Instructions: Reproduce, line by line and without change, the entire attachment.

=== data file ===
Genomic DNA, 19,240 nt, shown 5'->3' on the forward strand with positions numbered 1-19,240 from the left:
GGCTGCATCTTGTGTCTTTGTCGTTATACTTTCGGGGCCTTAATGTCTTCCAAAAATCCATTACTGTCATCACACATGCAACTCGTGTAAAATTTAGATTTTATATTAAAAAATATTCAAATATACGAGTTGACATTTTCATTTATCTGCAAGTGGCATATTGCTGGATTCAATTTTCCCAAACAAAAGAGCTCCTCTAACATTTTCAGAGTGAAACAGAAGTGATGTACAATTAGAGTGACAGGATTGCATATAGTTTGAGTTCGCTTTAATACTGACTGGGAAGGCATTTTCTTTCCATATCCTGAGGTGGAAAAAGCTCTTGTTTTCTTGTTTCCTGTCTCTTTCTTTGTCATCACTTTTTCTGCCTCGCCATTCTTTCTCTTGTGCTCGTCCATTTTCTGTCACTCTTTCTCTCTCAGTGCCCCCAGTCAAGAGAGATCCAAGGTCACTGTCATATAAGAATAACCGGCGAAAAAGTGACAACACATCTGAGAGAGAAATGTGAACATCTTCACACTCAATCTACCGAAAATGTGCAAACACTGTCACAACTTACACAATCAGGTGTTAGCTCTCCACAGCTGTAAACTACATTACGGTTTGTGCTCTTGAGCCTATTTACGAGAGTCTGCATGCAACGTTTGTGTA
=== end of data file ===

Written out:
Genomic DNA, 19,240 nt, shown 5'->3' on the forward strand with positions numbered 1-19,240 from the left:
GGCTGCATCTTGTGTCTTTGTCGTTATACTTTCGGGGCCTTAATGTCTTCCAAAAATCCATTACTGTCATCACACATGCAACTCGTGTAAAATTTAGATTTTATATTAAAAAATATTCAAATATACGAGTTGACATTTTCATTTATCTGCAAGTGGCATATTGCTGGATTCAATTTTCCCAAACAAAAGAGCTCCTCTAACATTTTCAGAGTGAAACAGAAGTGATGTACAATTAGAGTGACAGGATTGCATATAGTTTGAGTTCGCTTTAATACTGACTGGGAAGGCATTTTCTTTCCATATCCTGAGGTGGAAAAAGCTCTTGTTTTCTTGTTTCCTGTCTCTTTCTTTGTCATCACTTTTTCTGCCTCGCCATTCTTTCTCTTGTGCTCGTCCATTTTCTGTCACTCTTTCTCTCTCAGTGCCCCCAGTCAAGAGAGATCCAAGGTCACTGTCATATAAGAATAACCGGCGAAAAAGTGACAACACATCTGAGAGAGAAATGTGAACATCTTCACACTCAATCTACCGAAAATGTGCAAACACTGTCACAACTTACACAATCAGGTGTTAGCTCTCCACAGCTGTAAACTACATTACGGTTTGTGCTCTTGAGCCTATTTACGAGAGTCTGCATGCAACGTTTGTGTA